May 10, 2015

Stop The Gaming

     From Alicia Munnell, writing for Market Watch:
In 2009, we published three briefs under the title “Strange but True” that described Social Security claiming strategies that allowed individuals to get more benefits. The idea was to show how they worked, who was most likely to benefit, and how much they could cost. Our hope was that publicity would compel Congress to close down these options.
We had mixed success. The immediate result is that these strategies continued to gain in popularity with financial planners, and individuals increasingly approached their Social Security offices asking for arrangements that some staff had never heard of. Today people are writing best-selling books about how to get the maximum out of Social Security. ...
Under Social Security, married individuals are entitled to a retired worker benefit based on their own earnings and/or to a spousal benefit equal to one half of their spouse’s benefit claimed at the Full Retirement Age (currently 66). If a married individual claims before the Full Retirement Age, the SSA assumes that the individual is claiming both types of benefits, compares the worker and spousal benefits, and awards the highest. This procedure is called “deeming.”
After the Full Retirement Age deeming does not apply, and individuals can choose which benefit to receive. As a result, married individuals can claim a spousal benefit at 66 and switch to their own retired worker benefit at a later date. This approach allows a worker to begin claiming one type of benefit while still building up delayed retirement credits, which will result in a higher worker benefit later. ...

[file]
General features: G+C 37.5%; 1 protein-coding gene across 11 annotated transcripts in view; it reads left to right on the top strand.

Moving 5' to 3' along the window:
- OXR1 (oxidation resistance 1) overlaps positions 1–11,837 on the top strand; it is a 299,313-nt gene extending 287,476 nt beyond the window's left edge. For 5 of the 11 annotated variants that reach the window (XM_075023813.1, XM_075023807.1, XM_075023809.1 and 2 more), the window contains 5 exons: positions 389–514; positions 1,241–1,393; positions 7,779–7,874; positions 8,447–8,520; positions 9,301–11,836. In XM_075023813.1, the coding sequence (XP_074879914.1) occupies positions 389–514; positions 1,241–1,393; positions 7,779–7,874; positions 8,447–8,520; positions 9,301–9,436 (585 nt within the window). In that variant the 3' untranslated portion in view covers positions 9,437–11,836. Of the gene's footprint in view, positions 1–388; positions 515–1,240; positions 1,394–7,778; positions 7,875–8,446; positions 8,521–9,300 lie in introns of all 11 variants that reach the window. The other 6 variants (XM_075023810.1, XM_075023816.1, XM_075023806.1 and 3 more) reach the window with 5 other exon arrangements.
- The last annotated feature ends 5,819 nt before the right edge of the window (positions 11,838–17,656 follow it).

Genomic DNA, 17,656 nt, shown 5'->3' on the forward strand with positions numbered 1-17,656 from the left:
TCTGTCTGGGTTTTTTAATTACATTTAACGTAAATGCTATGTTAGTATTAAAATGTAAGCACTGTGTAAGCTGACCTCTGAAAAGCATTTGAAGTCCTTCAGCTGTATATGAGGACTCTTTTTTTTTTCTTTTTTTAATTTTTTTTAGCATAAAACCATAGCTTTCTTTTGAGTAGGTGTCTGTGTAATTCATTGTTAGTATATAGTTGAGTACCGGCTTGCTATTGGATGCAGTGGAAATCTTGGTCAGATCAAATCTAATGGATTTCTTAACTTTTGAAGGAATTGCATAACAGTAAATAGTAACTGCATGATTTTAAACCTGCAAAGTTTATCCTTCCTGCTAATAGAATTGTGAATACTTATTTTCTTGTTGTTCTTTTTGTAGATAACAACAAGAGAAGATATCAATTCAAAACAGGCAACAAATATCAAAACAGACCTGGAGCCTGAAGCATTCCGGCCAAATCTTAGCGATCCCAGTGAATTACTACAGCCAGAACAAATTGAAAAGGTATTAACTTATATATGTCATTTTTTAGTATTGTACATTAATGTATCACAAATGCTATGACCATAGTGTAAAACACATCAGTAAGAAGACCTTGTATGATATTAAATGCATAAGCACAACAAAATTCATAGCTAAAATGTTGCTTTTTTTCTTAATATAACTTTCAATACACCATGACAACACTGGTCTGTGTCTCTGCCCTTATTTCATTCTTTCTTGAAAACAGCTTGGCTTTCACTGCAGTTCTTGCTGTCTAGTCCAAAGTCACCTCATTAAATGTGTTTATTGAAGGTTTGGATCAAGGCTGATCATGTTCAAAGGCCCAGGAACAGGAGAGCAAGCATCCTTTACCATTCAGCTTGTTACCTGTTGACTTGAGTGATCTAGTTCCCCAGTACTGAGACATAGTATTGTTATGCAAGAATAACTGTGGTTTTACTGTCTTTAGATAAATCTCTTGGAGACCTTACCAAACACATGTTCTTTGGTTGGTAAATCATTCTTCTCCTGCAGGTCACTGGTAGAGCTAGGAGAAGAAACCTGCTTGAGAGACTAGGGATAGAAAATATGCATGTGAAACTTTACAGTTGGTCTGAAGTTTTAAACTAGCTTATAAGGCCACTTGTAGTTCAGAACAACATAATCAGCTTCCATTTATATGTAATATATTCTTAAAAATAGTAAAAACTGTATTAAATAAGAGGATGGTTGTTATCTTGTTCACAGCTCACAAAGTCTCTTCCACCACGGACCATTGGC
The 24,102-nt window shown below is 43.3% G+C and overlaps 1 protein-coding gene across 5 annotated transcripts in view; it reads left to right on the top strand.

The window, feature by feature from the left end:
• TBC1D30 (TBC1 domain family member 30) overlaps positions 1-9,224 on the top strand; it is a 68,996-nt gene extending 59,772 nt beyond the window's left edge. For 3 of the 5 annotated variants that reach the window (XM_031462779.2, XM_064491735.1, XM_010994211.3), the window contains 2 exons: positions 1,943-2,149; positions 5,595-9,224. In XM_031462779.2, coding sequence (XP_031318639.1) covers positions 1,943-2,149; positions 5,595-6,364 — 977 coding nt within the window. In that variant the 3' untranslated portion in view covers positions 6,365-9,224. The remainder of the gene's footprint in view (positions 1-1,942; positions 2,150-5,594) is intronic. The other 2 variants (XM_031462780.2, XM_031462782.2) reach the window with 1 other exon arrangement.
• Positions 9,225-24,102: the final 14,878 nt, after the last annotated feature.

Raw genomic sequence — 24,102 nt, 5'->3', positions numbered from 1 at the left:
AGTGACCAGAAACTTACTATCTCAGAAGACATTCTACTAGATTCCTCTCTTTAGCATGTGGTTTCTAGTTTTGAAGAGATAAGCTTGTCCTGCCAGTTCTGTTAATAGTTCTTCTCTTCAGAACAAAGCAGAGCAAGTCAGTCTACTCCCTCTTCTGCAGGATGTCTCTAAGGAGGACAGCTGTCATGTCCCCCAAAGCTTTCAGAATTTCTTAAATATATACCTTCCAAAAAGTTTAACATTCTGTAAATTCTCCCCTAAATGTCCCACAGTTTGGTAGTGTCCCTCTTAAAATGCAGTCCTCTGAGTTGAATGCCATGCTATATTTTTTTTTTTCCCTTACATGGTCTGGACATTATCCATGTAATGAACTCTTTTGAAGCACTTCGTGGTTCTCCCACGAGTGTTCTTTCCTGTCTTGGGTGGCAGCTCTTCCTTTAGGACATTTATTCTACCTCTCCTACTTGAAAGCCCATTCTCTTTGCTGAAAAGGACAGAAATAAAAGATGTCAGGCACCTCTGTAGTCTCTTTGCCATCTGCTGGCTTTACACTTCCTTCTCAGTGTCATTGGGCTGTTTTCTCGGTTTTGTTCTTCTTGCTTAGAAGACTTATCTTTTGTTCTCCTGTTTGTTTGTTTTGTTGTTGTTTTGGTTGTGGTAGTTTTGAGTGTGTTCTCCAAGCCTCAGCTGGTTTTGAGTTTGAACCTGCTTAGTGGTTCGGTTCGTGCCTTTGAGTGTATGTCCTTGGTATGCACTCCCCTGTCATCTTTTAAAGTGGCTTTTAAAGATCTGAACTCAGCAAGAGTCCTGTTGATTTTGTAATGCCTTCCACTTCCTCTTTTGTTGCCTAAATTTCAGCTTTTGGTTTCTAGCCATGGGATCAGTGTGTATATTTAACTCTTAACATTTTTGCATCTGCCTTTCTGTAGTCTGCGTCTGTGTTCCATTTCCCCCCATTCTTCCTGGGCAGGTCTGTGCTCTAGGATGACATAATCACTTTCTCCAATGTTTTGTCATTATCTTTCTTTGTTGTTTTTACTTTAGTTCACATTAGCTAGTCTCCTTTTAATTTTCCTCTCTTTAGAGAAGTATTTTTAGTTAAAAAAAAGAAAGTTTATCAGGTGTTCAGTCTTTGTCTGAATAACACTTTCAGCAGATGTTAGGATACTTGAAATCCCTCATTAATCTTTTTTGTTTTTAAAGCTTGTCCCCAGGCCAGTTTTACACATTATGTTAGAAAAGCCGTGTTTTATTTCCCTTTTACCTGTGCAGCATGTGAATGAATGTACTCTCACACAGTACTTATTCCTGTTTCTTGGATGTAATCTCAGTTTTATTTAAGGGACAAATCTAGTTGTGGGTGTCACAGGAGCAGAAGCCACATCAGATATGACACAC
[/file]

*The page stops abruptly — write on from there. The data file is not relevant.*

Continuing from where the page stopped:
The final strategy – “claim and suspend” – allows people who have already claimed Social Security to re-enter the labor force and continue to build their retirement benefits. However, it also offers couples a claiming advantage. For example, a husband who reaches the Full Retirement Age can claim and immediately suspend his benefits, allowing his wife to receive a spousal benefit based on his earnings record. The husband is then free to continue working and receive delayed retirement credits, which increases not only his monthly benefit but also his wife’s.
     Munnell argues that Congress should pass legislation requiring deeming even after full retirement age.


Anonymous said...

I don't see why not. These are procedural-origined oddities that surely were not the intent of the architects of the legislation/sytem.

Anonymous said...

People are already struggling in retirement. Why not not build the next battleship or nuclear sub and let these people get their benefits. - FO Employee

Anonymous said...

you realize the cost of these people filing, suspending, refiling, keeping track of delayed retirement credits, running all the calculations multiple times, etc. etc. costs SSA so much time and money, right? As opposed to somebody filing once, us setting their benefit amount, and that being the end of it.

You FO people gripe (and rightfully so) about all the time you spend with face-to-face appointments for trivial stuff (replacement SSN cards, answering easy questions, etc.), yet you're not upset about all these (mostly middle and upper class) folks wasting your time on multiple occasions to game their already-above average retirement benefits up? I thought you needed more time for CDRs, SSI stuff, etc?